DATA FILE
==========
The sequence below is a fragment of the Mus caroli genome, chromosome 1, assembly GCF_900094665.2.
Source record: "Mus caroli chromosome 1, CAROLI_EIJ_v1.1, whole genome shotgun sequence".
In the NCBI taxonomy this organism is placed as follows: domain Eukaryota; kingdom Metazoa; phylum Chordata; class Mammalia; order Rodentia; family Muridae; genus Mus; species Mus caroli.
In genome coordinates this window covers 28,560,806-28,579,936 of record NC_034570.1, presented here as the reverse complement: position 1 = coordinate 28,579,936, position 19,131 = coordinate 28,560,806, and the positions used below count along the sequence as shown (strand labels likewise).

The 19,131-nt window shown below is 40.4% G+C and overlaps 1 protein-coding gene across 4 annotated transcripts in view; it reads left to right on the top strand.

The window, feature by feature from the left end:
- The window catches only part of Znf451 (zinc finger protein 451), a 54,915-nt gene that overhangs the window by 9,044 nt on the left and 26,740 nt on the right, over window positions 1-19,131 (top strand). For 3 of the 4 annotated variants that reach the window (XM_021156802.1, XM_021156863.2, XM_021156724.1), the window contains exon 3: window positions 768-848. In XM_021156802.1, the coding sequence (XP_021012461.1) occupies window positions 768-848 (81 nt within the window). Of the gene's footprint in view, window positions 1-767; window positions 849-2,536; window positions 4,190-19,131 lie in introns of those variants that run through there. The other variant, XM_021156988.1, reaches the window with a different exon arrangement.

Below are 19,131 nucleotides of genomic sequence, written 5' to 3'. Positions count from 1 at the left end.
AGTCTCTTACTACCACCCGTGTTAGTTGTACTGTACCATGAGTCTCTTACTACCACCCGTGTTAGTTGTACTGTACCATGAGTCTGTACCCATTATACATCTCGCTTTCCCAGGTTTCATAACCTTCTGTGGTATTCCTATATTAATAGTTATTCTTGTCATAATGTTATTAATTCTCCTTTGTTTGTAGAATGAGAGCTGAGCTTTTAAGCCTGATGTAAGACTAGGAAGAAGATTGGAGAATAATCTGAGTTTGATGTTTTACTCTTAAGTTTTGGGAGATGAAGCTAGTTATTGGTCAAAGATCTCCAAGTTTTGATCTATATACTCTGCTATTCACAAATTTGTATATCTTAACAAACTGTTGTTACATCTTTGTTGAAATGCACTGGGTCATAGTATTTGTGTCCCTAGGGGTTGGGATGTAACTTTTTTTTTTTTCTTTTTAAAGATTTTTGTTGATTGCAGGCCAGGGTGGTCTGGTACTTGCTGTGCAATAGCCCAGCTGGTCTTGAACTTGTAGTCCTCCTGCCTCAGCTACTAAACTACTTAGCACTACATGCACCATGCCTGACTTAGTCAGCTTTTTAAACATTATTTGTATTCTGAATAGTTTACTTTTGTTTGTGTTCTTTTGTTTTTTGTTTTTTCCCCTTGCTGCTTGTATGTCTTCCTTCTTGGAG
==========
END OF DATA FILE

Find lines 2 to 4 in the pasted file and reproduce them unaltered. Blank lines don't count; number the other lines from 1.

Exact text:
Source record: "Mus caroli chromosome 1, CAROLI_EIJ_v1.1, whole genome shotgun sequence".
In the NCBI taxonomy this organism is placed as follows: domain Eukaryota; kingdom Metazoa; phylum Chordata; class Mammalia; order Rodentia; family Muridae; genus Mus; species Mus caroli.
In genome coordinates this window covers 28,560,806-28,579,936 of record NC_034570.1, presented here as the reverse complement: position 1 = coordinate 28,579,936, position 19,131 = coordinate 28,560,806, and the positions used below count along the sequence as shown (strand labels likewise).